The thing you have to remember about any famous artist is that they weren’t always famous. And their early reviews weren’t always kind.
Before Pierre-Auguste Renoir was a French national treasure, he was “Pierre who couldn’t sell a painting.” When Joan Miró, one of the most influential artists of the 20th century, held his first solo exhibition 100 years ago, it was such a disaster that the unruly crowd actually started destroying the art.
It sometimes takes a while for society to catch up to a new artist or art movement. That was certainly the case with Pablo Picasso.
While most people know Picasso for his Cubist paintings, his innovative work in pottery and ceramics is increasingly gaining attention in the global art community. Park West Gallery Director Morris Shapiro walks us through the history of Picasso’s interest in ceramics.
The worldwide resurgence of interest in Picasso’s ceramic creations in recent years has fostered a deeper appreciation for this significant body of the artist’s herculean oeuvre, particularly as it was such an important part of his energies for decades, beginning in 1947 until the end of his life in 1973.
Numerous new and intriguing aspects about his works in…
Peter Nixon’s art beautifully blends the contemporary with the classical. Here, Park West Gallery Director Morris Shapiro talks about how Nixon’s immense talent is the result of a lifetime of passion and hard work.
Perhaps if Peter Nixon had been born and studied in the United States — where the 1960s and ’70s art schools had all but abandoned teaching the fundamentals in favor of a “do your own thing/everything is equally valid” mentality — he would have never become the extraordinary artist he is today.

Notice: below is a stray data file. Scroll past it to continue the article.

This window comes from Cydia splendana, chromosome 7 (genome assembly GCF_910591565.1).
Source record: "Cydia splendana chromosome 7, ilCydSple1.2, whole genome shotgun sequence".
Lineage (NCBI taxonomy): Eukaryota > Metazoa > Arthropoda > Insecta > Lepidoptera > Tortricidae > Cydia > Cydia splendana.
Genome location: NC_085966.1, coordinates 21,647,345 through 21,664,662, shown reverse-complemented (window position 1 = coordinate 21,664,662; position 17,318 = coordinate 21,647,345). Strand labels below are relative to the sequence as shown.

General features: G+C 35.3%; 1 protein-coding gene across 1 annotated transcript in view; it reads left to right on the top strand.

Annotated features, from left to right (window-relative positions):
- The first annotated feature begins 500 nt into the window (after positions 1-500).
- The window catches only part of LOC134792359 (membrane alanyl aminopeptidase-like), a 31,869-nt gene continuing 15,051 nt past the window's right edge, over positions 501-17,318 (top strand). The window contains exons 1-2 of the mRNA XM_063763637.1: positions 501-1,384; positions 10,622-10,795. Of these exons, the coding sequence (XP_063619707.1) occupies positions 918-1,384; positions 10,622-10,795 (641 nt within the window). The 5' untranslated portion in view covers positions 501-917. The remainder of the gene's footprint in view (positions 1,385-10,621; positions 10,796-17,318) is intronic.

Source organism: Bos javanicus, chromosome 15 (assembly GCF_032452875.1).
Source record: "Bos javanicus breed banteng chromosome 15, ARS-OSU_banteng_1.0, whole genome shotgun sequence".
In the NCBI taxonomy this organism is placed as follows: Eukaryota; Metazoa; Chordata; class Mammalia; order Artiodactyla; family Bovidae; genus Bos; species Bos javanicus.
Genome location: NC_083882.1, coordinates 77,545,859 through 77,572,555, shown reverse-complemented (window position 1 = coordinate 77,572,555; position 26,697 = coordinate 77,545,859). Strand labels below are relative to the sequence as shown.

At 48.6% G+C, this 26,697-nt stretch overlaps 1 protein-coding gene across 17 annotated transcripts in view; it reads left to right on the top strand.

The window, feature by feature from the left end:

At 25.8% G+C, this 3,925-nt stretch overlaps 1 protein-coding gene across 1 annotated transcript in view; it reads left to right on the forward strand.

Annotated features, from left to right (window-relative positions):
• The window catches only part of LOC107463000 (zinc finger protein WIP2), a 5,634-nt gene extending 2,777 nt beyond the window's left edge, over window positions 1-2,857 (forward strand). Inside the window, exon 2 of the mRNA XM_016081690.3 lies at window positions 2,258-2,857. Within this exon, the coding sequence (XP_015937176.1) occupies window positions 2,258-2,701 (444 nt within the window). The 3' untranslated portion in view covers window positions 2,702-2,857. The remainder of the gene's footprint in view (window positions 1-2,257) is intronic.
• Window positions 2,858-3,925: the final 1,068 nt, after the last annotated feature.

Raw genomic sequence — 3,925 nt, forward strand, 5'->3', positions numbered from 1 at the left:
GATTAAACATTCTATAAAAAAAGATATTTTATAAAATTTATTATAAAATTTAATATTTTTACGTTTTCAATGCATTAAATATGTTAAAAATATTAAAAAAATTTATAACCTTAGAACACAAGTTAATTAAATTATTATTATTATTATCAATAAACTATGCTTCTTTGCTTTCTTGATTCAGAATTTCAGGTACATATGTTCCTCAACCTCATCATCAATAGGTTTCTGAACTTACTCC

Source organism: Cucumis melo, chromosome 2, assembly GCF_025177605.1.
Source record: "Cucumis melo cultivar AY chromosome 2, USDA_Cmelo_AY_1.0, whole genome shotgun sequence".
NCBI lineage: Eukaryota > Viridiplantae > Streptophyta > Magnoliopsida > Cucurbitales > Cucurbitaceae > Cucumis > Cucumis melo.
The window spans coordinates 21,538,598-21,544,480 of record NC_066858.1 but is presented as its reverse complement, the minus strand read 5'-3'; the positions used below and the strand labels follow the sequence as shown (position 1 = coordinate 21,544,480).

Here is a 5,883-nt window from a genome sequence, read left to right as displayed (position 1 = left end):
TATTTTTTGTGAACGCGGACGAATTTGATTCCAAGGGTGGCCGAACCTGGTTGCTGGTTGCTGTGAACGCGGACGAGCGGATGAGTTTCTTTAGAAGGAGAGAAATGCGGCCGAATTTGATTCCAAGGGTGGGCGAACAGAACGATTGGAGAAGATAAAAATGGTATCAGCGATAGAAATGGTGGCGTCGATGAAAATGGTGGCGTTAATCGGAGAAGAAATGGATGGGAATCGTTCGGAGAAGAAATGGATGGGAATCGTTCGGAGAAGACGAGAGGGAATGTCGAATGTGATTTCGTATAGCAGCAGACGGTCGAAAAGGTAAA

But Peter was born a Brit and, curiously, the British have been quite stingy…
Park West Gallery Director Morris Shapiro offers this overview of the remarkable life of acclaimed artist Duaiv, a contemporary Impressionist who has thrilled global audiences with his textured, evocative paintings.
No one can miss Duaiv and his wife, Magella, when they enter a room. To say they are eccentric does them no justice.
They plan their attire carefully for each venture out. With matching hair colors (blue, turquoise, and magenta are not uncommon), and exotic materials, patterns, and colors adorning their bodies — they project a distinct theatrical quality.
I have stepped into their upstairs bedroom and marveled at their…
One of the most popular recent news trends is the ascendency of those over-the-top articles about how millennials are “killing” everything in our economy.
There have been actual news articles swearing that the spending patterns of millennials are killing everything from real estate to mayonnaise to Applebee’s.
However, there is one thing that millennials apparently don’t want to kill — ART.
In fact, according to recent reports, millennials are spending more on art than ever before.
This week, Reuters reports that a 2018 survey conducted by UBS and art economist Clare McAndrew discovered that millennials are more actively buying art…